Polity by Rob Salmond

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Polity: House-buying patterns in Auckland

521 Responses

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  • Sacha, in reply to talkie_toaster,

    Your poor little head. I agree foreign money flows are a problem. I do not agree that Labour's research can make any reliable conclusion about that.

    Ak • Since May 2008 • 19680 posts Report Reply

  • talkie_toaster, in reply to simon g,

    Well, we’re going round in circles here, but speaking only for myself, I resent the suggestion that I am dancing like a gullible puppet to a National tune.

    Oh well, if you resent it, then it must not be true.

    Anyway got to go. I didn't really want to kick a hornet's nest here. No hard feelings on my part.

    Aucks • Since Jul 2015 • 30 posts Report Reply

  • talkie_toaster, in reply to Sacha,

    You’re condescending, with your “Do read this post” and “your poor little head”. I guess when you’ve been busted directly contradicting yourself, it’s really all you have left.

    Aucks • Since Jul 2015 • 30 posts Report Reply

  • Kumara Republic, in reply to Paul Campbell,

    Of course if you are worried about the effect of immigrants on Auckland house prices simply do what we’ve done in the past and require new immigrants to settle somewhere else … of course National would have to reopen all the Dept of Immigration offices they’ve closed around the country over the past few years

    It'd have to be backed up with regional development programs, given the amount of head office drift to Auckland in the past generation, and the fact that Auckland handles most of NZ's long haul flights due to a freak of economy of scale.

    The southernmost capital … • Since Nov 2006 • 5415 posts Report Reply

  • Sacha, in reply to talkie_toaster,

    Adjust your attitude.

    Ak • Since May 2008 • 19680 posts Report Reply

  • Katharine Moody, in reply to talkie_toaster,

    no posts about capital flow from the tanking Chinese stockmarket, the price of Auckland houses, the difficulty young people face in owning a house

    Talkie, my very first post on the original thread by Keith Ng was on the above (i.e., the REAL issue). I was stunned that the majority of posters ignored the economic issue/problem at the core of the matter and instead wanted to talk Labour politics instead - when political slight of hand by the governing National party is what prevents us from having this conversation with the REAL data in the first place.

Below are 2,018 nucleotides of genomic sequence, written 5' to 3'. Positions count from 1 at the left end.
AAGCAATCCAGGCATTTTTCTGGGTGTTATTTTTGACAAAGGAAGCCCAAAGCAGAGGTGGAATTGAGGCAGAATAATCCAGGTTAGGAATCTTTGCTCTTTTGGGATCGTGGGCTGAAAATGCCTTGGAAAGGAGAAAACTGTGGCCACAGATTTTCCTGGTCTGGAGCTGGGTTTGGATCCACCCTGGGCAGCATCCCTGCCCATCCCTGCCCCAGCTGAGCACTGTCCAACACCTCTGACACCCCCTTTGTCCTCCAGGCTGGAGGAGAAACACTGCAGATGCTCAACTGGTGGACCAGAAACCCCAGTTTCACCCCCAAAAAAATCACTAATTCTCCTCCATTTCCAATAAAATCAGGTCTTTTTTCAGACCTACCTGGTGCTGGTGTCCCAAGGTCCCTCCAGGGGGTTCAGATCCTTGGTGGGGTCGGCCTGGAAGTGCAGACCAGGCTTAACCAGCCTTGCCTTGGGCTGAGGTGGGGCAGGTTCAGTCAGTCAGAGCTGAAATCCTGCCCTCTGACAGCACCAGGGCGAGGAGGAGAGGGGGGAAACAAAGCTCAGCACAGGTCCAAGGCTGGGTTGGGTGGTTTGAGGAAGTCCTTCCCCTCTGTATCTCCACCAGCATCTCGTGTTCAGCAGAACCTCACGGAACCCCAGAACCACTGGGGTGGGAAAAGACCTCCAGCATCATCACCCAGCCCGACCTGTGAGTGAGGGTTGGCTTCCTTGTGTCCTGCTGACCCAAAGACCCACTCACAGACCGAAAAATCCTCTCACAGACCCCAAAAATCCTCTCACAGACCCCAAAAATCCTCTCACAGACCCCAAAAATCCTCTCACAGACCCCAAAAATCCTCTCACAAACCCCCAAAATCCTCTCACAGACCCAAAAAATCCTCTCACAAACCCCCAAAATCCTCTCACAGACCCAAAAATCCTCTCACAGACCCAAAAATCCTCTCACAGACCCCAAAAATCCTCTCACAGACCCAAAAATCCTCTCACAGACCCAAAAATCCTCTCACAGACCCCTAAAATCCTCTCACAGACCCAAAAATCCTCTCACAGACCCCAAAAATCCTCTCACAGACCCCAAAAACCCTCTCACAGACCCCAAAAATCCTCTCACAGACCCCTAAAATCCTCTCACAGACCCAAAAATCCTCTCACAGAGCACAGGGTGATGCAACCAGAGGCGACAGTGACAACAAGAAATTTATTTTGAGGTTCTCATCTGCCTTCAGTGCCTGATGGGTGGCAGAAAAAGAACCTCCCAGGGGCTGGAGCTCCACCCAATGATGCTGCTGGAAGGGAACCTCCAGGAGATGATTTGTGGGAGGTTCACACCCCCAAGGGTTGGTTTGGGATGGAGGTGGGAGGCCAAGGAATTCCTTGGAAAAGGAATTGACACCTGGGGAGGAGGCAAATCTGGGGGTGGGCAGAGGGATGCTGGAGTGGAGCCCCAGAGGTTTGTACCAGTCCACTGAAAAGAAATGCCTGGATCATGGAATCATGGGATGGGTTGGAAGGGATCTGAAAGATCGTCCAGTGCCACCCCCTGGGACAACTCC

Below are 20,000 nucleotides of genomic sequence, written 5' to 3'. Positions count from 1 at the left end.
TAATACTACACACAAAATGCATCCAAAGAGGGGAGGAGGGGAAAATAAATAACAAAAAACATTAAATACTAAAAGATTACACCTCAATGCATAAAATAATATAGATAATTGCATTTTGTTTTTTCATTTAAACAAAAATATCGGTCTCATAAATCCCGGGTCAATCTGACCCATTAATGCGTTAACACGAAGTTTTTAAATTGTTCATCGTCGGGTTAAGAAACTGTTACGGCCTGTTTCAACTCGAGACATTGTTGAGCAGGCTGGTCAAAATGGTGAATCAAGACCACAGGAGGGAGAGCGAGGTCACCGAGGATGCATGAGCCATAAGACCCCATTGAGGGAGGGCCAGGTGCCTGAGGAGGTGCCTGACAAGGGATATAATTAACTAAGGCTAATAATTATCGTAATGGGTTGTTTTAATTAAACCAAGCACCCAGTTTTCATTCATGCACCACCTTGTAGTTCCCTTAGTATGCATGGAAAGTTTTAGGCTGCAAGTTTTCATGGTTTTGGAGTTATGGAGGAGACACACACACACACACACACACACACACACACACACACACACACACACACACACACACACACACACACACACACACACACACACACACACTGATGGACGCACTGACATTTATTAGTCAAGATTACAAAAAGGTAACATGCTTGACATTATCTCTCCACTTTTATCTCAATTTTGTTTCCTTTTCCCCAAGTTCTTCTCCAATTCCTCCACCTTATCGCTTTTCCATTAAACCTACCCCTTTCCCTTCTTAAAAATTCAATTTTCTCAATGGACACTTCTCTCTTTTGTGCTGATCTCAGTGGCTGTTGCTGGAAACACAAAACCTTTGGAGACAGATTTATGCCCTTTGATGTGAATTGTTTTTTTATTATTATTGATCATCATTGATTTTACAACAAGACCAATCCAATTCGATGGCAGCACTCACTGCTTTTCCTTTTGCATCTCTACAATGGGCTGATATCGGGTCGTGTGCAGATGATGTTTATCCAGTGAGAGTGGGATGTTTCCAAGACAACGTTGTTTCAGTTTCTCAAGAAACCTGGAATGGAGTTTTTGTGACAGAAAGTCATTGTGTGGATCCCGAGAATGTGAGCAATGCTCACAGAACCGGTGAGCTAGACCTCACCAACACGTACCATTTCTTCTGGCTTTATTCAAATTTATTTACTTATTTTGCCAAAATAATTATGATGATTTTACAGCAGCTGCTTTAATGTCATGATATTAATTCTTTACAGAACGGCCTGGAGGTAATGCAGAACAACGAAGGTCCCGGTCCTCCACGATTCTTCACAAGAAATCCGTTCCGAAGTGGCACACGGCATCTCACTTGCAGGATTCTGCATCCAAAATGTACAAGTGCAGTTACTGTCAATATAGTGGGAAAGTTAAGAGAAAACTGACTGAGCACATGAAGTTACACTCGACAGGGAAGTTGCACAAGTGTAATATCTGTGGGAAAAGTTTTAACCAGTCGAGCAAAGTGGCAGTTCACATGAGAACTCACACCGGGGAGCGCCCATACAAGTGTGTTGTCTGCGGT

It is the ultimate of irony.

    Wellington • Since Sep 2014 • 798 posts Report Reply

  • Jim Cathcart, in reply to Katharine Moody,

    <q>Talkie, my very first post on the original thread by Keith Ng was on the above (i.e., the REAL issue). I was stunned that the majority of posters ignored the economic issue/problem at the core of the matter and instead wanted to talk Labour politics instead – when political slight of hand by the governing National party is what prevents us from having this conversation with the REAL data in the first place.

    </q>

    Ahem. I made an effort too. But what this is reflects is NZ’s preoccupation with identity politics. I understand middle NZ well enough to understand that people are quick to pounce on scapegoats who are perceived as being obtrusive to the status quo. That’s why I attempted to suggest that this is a much wider global issue steeped in the monetarist framework developed by the Anglospere. If you make the assumption that property prices are being driven by non-resident foreigners, why blame the foreigner who is making decisions based on their best interests and welcomed by the policies of the govt (regardless of political leaning) and the financial needs of the country? NZ would be an economic wasteland without these capital flows. An inconvenient truth that seems to be rarely raised or discussed.

    Since Nov 2006 • 228 posts Report Reply

  • Marc C,

    Yes, I agree with Rob, although the data released by Phil Twyford leaves a lot of unanswered questions, and cannot be absolutely reliable, it does appear to show some kind of a trend, or suggests something, which deserves further examination.

    What I believe Phil has done, is to challenge the useless government, to finally bring in some register of sorts, to get a reliable record on who buys homes in Auckland (ideally all of New Zealand), and thus offer us an instrument to use for making future policy.

    The ball is really in the court of the useless government, on this, not Labour, who are denied much opportunity to argue and prove anything, as the government is blocking every effort to find transparency.

    They do the same in other areas, such as welfare reforms, and it is highly worrying what is going on in that area, with people denied benefits, with sick and disabled pressured to look for work, and much worse happening, leading to 80 thousand sanctions, to even abuse, assaults and so forth.

    This government’s record is one of endless shame, we will one day have the info to prove.